Upgrades have to be a fire-and-forget mechanism, without worrying about deleted custom data, outdated system data and so on.
The end result should not leave the system in an inconsistent or unusable state. Upgrades should continue unless failures encountered are truly fatal to the process and it cannot continue without a particular step succeeding.
Minor errors may happen and should be logged clearly for remediation by the system administrator.
Currently FOLIO delivers Reference Data and Sample Data, and these are not clearly distinguished. We would like to see:
- A more rigorous definition of reference data.
- The system should treat the base reference records as immutable, and introduce local updates as overlays on top of the base (like a customized view of the record for the tenant).
What follows is one possible model.
First, make a clear distinction between sample data and what we call reference data.
Second, split what we now call 'Reference data' into 3 layers or categories with different degrees of protection:
|Name||Usage||Overwritten on upgrade||Immutable (towards user)||Example of data stored|
|System data||Core information the module can not work without||YES||YES||PORT=9135; DEPENDENCY=mod_login, mod_permission|
|Reference data||Predefined users/groups, schemas, $STUFF to work with||On admin request (LoadReferenceData=true)|
Can override any given reference & system data, as well as introducing new values
Whatever the user changes is stored here.
This layer will hold sample data, since it's essentially real data for a fictional tenant.
(or only if the admin wishes to start with clean slate, like apt-get purge on Debian)
To load example data (like diku), introduce another switch (LoadExampleData=true)
User: JohnDoe (Admin)
|--- Result ---||this is not a layer, just what the module works with in the end||no layer||no layer|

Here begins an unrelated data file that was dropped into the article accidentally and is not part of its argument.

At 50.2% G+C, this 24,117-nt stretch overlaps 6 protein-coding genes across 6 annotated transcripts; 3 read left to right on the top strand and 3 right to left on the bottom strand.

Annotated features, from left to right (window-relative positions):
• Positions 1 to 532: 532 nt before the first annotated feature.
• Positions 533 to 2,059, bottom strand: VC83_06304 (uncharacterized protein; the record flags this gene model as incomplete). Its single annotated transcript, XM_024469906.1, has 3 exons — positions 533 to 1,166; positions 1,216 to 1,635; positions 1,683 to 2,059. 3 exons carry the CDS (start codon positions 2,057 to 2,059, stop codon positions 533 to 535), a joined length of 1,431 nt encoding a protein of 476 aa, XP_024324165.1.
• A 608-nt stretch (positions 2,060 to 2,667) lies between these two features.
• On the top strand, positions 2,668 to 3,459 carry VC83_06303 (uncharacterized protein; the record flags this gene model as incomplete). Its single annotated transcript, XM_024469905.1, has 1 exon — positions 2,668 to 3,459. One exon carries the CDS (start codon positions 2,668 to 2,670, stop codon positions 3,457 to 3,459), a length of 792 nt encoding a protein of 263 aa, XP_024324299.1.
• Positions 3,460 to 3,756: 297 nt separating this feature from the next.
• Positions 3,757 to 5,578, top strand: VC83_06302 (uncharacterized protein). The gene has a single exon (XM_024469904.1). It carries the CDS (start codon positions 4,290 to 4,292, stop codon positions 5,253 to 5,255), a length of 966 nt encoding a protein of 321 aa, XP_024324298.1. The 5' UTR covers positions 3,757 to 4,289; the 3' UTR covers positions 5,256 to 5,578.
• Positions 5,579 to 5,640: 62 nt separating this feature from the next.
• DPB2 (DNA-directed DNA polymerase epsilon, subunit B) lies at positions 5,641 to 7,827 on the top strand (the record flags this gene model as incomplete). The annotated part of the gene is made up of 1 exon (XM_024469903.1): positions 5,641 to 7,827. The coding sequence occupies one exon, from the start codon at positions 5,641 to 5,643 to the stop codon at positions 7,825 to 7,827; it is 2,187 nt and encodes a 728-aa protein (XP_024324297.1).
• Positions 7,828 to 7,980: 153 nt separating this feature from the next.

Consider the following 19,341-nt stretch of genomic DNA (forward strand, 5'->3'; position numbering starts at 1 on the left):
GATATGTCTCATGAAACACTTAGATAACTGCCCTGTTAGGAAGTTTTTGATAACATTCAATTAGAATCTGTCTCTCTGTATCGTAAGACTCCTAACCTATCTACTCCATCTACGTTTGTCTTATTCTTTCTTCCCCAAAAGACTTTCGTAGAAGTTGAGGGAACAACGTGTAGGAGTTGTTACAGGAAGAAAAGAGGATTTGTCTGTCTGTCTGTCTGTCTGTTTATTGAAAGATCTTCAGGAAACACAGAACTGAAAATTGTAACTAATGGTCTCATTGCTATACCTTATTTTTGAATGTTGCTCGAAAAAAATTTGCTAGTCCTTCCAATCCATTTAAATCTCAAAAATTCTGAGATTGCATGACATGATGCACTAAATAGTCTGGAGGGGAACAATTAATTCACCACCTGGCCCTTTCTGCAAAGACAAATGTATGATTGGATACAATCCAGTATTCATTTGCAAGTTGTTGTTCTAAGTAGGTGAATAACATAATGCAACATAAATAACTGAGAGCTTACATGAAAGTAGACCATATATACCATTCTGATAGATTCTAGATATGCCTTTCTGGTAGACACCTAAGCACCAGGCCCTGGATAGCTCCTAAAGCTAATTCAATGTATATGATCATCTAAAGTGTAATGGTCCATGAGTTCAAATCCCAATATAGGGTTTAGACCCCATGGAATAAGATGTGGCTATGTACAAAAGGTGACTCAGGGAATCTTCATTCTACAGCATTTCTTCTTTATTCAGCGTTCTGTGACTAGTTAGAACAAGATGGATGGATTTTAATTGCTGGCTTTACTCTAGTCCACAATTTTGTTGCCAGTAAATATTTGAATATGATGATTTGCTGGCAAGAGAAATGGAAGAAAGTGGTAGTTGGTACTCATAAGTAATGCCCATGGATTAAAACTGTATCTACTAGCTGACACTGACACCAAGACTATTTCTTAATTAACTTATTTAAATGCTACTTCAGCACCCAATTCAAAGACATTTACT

PORT=10587; DEPENDENCY=mod_login, mod_permission
User: JohnDoe (Admin)
System data is meant to consist only of information which causes the module to fail critically if not present. It may be altered by reference data or the custom overlay, but can never be not available, like a network port to use.
Reference data is a set of data that helps in using the module. Omitting it is possible, although basic functions of the module may not be available or working in an expected way (e. g. default user groups & permissions).
Custom data is a layer which keeps all users changes. It is also host to any example data which is loaded (like diku) and may not be altered during upgrades (notable exception: The admin explicitely wishes to overwrite EVERYTHING changed by his users, which will empty the entire layer). Even once introduced example data is not updated during upgrades to prevent any changes to custom settings.
This is introducing a transparent layered structure, in which the user will see data from all layers within the settings screen, and may alter everything there, although the changes will only be saved to the custom data layer. Modules should look for information in the following order, stopping at first hit:
- Custom data layer
- Reference data layer
- System data layer
Modules apply custom settings/data first, falling back to the reference settings/data in case of missing information and further falling back to system data if necessary.
This way updating critical information and even reference data is possible without breaking the updating process, since both layers are untouched by users. Data which is stored in the custom layer may break some newly introduced features, making meaningful logging and error reporting towards the user necessary.